There are some aircraft that have hundreds of them built every year like the Airbus A321, with thousands in existence…
Trip Report: Mobile, Alabama’s Airbus Factory Tour
It’s the dream of any aviation geek to visit OEM factories for a behind-the-scenes look into the makings of the flying machines. Airbus’s factory tour in Mobile, Alabama is the latest addition to this amazing collection of experiences.
I finally got my chance to partake in the tour in March 2022. This report is a summary of what I found interesting while visiting. Due to the company’s no photo policy, I do not have any pictures from inside the factory.
Airbus has a long history in Mobile, Ala. The company opened an MRO center for military aircraft here back in 2009 before adding its commercial operations to the area in 2015. It started with a single Final Assembly Line for the Airbus A320 family. After Bombardier’s C Series program acquisition, the company added a new assembly line for the renamed Airbus A220 family in 2019. In May 2022, the European manufacturer announced plans to add a second A320 assembly line on its Alabama campus.
Flight Works Alabama (FWA) — a cooperative effort between the Airbus Foundation and the State of Alabama, conducts the touring operation. The organization started offering factory tours in November 2020.
At the moment, FWA offers tours about once a month. The company usually announces dates a few months in advance. The tours are generally on Saturdays and have a few starts from the morning to early afternoon. Since the tours do not operate on a set schedule, you need to check tour dates on FWA’s social media platforms and website. The operator did not explicitly request advanced reservations for visiting the factory. However, most slots will sell out, so you should book your ticket before your visit.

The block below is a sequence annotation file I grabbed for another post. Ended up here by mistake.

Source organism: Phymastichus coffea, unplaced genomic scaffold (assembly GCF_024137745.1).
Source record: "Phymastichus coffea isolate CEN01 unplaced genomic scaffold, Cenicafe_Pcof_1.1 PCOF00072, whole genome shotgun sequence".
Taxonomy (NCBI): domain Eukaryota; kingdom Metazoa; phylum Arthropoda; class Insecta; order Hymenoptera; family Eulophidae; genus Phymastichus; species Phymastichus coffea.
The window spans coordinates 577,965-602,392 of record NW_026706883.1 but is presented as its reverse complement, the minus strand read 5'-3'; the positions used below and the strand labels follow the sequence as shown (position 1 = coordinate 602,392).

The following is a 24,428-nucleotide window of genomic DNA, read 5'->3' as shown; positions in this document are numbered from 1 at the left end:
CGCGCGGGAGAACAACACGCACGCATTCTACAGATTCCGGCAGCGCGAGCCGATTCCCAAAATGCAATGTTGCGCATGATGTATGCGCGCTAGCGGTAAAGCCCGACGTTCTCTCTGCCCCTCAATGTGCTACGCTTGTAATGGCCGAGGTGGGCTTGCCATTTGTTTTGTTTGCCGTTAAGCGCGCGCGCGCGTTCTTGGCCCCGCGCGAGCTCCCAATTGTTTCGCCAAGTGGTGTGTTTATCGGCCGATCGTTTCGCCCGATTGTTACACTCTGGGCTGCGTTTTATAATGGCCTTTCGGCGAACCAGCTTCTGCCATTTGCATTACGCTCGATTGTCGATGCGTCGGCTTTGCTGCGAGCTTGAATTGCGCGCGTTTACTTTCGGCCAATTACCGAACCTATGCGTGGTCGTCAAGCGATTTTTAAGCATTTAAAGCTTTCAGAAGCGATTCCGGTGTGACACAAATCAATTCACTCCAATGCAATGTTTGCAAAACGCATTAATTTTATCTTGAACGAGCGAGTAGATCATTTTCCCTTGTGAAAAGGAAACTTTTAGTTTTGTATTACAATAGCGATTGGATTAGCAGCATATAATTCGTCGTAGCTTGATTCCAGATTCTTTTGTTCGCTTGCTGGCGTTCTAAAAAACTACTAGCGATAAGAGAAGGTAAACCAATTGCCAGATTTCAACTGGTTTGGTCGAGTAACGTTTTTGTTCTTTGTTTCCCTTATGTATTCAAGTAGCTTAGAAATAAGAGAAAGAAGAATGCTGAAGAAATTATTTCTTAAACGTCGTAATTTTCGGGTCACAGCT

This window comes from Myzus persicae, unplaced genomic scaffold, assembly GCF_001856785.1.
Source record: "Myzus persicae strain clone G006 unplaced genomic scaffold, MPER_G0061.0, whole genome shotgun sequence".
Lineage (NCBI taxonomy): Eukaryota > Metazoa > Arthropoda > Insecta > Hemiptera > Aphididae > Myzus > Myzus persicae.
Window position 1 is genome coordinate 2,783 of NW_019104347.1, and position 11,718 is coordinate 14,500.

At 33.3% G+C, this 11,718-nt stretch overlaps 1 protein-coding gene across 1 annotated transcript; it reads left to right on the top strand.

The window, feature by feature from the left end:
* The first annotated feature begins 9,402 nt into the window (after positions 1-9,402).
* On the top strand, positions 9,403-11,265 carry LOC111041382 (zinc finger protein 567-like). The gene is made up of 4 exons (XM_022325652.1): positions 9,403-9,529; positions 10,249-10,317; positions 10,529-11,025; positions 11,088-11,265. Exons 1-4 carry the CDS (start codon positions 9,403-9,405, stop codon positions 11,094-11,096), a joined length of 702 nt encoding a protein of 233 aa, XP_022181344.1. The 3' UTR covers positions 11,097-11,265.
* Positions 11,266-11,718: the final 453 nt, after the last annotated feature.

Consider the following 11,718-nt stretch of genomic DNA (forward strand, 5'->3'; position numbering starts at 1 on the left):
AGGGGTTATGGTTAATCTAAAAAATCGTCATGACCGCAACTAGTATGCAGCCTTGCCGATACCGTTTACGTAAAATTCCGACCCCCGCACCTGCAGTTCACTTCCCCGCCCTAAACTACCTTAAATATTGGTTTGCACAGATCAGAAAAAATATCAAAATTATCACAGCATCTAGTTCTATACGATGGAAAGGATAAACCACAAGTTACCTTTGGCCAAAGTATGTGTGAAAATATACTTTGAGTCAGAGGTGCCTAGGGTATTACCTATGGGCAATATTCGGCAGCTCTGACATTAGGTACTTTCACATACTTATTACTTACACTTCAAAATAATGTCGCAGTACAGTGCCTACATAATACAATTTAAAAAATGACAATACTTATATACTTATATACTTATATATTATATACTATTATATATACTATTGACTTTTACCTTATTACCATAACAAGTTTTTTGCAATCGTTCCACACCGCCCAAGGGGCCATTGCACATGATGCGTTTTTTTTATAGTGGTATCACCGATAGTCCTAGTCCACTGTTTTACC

Tour ticket costs $23.50 each, which also includes admission to the exhibition. Visitors must be at least ten years old and wear closed-toe shoes on the day of the visit. FWA also requires a government-issued I.D. for anyone over the age of eighteen.
The plane manufacturer’s facility locates at Mobile International Airport – formerly known as Mobile Downtown Airport. Mobile Regional Airport is the closest commercial airport – about 30 minutes away from the visitor center. However, its flight options are very limited, and I could not find a connection to make a day trip work. Therefore I flew to New Orleans early in the morning and took a two-hour drive for the tour.
It’s worth noting that this is set to change. While Frontier Airlines has briefly served the Mobile Downtown Airport, no commercial passenger flight is available currently. However, Mobile County has announced its plans to build a new terminal at Mobile International Airport and move all commercial operations there. The new terminal could make visiting Airbus Mobile and the city of Mobile easier with its proximity to the Interstate highway. The county expects the transition to happen in late 2024.
The tour starts at a dedicated visitor center located at the north end of the Mobile Aeroplex at Brookley. Although there is a bus stop right outside the visitor center, the bus runs on a very thin schedule, so driving is the best option for attending the tour.
The entrance hall features a mural showing the city of Mobile and a Sharklets display across from the check-in desk. You will enter what FWA calls an aviation experience center once you pass the check-in counter. The exhibition there certainly lives up to its name.